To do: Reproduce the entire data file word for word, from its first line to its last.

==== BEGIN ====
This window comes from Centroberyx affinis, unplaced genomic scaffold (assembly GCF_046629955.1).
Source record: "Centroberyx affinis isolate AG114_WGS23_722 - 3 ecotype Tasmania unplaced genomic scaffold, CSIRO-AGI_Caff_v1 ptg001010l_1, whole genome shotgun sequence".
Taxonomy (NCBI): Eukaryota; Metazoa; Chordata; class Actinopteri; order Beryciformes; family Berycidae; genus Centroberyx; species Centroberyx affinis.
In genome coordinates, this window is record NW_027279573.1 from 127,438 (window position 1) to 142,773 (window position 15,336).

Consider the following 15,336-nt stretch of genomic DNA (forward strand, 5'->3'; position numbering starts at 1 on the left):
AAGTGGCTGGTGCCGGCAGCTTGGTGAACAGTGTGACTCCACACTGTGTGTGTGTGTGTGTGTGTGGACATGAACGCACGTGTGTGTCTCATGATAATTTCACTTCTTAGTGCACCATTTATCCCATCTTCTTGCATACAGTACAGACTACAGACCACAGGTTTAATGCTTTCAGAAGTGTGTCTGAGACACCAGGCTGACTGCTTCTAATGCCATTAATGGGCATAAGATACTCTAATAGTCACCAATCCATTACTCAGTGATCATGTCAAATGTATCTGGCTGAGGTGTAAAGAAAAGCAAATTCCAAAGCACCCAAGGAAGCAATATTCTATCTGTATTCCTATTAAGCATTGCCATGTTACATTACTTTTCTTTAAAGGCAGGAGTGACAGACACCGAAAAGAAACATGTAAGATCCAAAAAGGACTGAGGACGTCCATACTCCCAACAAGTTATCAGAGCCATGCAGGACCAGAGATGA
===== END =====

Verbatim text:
This window comes from Centroberyx affinis, unplaced genomic scaffold (assembly GCF_046629955.1).
Source record: "Centroberyx affinis isolate AG114_WGS23_722 - 3 ecotype Tasmania unplaced genomic scaffold, CSIRO-AGI_Caff_v1 ptg001010l_1, whole genome shotgun sequence".
Taxonomy (NCBI): Eukaryota; Metazoa; Chordata; class Actinopteri; order Beryciformes; family Berycidae; genus Centroberyx; species Centroberyx affinis.
In genome coordinates, this window is record NW_027279573.1 from 127,438 (window position 1) to 142,773 (window position 15,336).

Consider the following 15,336-nt stretch of genomic DNA (forward strand, 5'->3'; position numbering starts at 1 on the left):
AAGTGGCTGGTGCCGGCAGCTTGGTGAACAGTGTGACTCCACACTGTGTGTGTGTGTGTGTGTGTGGACATGAACGCACGTGTGTGTCTCATGATAATTTCACTTCTTAGTGCACCATTTATCCCATCTTCTTGCATACAGTACAGACTACAGACCACAGGTTTAATGCTTTCAGAAGTGTGTCTGAGACACCAGGCTGACTGCTTCTAATGCCATTAATGGGCATAAGATACTCTAATAGTCACCAATCCATTACTCAGTGATCATGTCAAATGTATCTGGCTGAGGTGTAAAGAAAAGCAAATTCCAAAGCACCCAAGGAAGCAATATTCTATCTGTATTCCTATTAAGCATTGCCATGTTACATTACTTTTCTTTAAAGGCAGGAGTGACAGACACCGAAAAGAAACATGTAAGATCCAAAAAGGACTGAGGACGTCCATACTCCCAACAAGTTATCAGAGCCATGCAGGACCAGAGATGA